While I am on my feet, I thank the ushers and all the staff here for the past couple of days. It has been a really busy few weeks here and I want to say a huge thank you to them all. It has been long hours on all of them and I want to use the opportunity to say that while I am here.
I thank all Deputies for their contributions. I have stayed here for two hours of them. The Cabinet Ministers have been very busy and there are a lot of meetings on today so I am more than happy to attend this debate on behalf of the Ministers for Public Expenditure and Reform and Finance.
I will make a couple of responses to some of the contributions that were made while I was here and then I will give my closing statement. Deputy Andrews spoke of the cost-of-living crisis. I agree wholeheartedly about what he said about sport and recreation. It is something the Minister of State, Deputy Chambers has been working on with significant investment in the area, recognising the significance of it for communities. I take his points about Debra Ireland too.
Deputy Shortall spoke about engagement. There is the Committee on Budgetary Oversight and Deputies engage in the briefings we receive, particularly in the run-up to the budget, and do so very positively on those and on the pre-budget submissions. There is ample engagement with Deputies and the Government on the budget. She made points about income inequality, something which the Government is attempting to address during its tenure.
Several Deputies spoke about emergency budgets. We have been clear about this. A €2.5 billion package has been put in place already, some of it targeted and some direct intervention. There were calls for an emergency budget followed by a motion of confidence in the Government. Opposition positions are not consistent on these things. Had the motion succeeded we would have entered into a serious period of uncertainty.
Deputy McGuinness made very valid points about the organisations he met with. However, he also made a very irresponsible point about climate change and addressing the climate challenge as some goal we believe in, referring to my own party. It is very unfortunate to say that in a week where half of Europe is on fire with rising temperatures. It is unfortunate he brought that in.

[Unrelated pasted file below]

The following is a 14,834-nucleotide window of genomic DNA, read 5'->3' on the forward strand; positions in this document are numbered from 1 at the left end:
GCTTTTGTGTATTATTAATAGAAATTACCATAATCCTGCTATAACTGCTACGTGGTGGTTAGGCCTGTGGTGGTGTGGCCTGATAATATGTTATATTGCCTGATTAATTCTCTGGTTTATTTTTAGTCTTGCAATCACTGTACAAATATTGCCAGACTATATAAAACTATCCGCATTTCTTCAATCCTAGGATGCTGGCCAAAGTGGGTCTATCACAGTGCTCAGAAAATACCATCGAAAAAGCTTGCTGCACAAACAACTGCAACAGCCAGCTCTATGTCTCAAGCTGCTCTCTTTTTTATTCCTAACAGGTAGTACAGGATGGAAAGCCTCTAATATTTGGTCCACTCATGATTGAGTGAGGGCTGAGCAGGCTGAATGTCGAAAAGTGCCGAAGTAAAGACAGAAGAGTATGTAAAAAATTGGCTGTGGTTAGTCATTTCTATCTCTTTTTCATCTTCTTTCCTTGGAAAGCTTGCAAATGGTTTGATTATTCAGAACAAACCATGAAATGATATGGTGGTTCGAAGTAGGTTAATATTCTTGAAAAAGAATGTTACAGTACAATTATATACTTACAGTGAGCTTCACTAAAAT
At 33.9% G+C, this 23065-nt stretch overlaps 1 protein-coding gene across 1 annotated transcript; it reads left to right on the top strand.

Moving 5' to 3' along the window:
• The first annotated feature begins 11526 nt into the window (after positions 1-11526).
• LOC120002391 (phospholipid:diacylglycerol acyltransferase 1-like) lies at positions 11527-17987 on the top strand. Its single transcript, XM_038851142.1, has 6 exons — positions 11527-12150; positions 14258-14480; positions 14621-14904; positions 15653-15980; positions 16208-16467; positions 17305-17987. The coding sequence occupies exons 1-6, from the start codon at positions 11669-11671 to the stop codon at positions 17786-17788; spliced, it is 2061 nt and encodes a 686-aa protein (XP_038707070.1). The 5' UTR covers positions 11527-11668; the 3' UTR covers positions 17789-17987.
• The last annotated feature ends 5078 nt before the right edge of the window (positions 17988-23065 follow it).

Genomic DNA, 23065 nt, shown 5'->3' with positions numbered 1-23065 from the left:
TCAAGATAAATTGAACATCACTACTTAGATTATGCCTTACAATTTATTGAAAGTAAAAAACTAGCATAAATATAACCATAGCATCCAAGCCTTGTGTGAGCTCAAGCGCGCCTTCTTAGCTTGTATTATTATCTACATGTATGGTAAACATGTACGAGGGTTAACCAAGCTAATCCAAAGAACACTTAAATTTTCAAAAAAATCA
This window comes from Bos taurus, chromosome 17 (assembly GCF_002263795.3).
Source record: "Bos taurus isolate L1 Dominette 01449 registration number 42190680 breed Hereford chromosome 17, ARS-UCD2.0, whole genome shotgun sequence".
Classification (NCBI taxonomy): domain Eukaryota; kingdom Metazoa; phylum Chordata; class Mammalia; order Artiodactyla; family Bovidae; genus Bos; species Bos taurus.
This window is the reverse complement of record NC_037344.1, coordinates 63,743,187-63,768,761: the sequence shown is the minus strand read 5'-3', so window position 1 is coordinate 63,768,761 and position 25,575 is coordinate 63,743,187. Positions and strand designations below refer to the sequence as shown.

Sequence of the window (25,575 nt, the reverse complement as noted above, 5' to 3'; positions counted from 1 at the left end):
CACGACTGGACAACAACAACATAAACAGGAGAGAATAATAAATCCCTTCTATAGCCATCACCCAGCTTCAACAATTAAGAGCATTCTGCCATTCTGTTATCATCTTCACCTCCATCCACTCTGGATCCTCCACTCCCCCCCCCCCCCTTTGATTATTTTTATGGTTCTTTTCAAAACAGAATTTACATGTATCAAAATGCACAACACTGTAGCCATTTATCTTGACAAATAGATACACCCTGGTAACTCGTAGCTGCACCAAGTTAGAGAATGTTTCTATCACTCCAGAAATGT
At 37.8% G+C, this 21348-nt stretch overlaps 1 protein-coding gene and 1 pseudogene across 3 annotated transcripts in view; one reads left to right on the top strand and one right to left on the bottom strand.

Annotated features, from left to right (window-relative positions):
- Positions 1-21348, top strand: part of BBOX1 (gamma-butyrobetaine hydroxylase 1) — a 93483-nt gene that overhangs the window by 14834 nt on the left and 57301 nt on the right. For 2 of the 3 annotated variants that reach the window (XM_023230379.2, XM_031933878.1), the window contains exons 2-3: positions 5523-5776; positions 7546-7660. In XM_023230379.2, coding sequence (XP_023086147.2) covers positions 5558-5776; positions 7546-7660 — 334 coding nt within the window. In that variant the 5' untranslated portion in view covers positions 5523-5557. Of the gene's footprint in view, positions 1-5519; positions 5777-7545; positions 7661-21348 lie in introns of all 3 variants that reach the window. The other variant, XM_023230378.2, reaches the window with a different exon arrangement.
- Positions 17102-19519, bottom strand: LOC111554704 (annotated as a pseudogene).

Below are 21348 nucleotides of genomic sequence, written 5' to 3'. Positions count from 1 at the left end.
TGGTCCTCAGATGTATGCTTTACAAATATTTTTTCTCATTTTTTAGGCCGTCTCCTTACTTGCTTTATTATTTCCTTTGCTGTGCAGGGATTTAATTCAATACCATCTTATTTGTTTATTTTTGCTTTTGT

Deputy Martin Kenny spoke about regional investment.
I thank Deputy Bruton for his very useful intervention on enterprise success and what funds our economy. That is critically important. We are talking about taxation but it is the redistribution of tax income that is critically important. We need good enterprise success in this country to fund the social and environmental progress we all hope to achieve. He raised relevant points on shallow retrofits of homes and infrastructure. Deputy Bruton and I have spoken about this and the circular economy before. These are critically important.
I also thank Deputy Devlin who spoke about solar panels. Deputy Shanahan spoke about regional investment in the south east. I take on board the points made by Deputies Pringle, Browne and Higgins. I thank all Deputies for their contributions. It has been a useful debate and it is very much appreciated.
I echo much of what my colleagues the Ministers, Deputy Donohoe and McGrath, said in their opening remarks. The summer economic statement sets out a very significant budget package for next year in recognition of the changed economic landscape and, in particular, the cost-of-living challenge while also laying the groundwork to keep our public finances on a sustainable trajectory into the future. We are living in deeply uncertain times. Time and again we have been confronted with unprecedented challenges. Brexit reshaped our relationship with our closest trading partner. An historic pandemic caused economic turmoil on a massive scale and Russia's illegal and immoral invasion of Ukraine resulted in inflation at a level we have not seen in decades.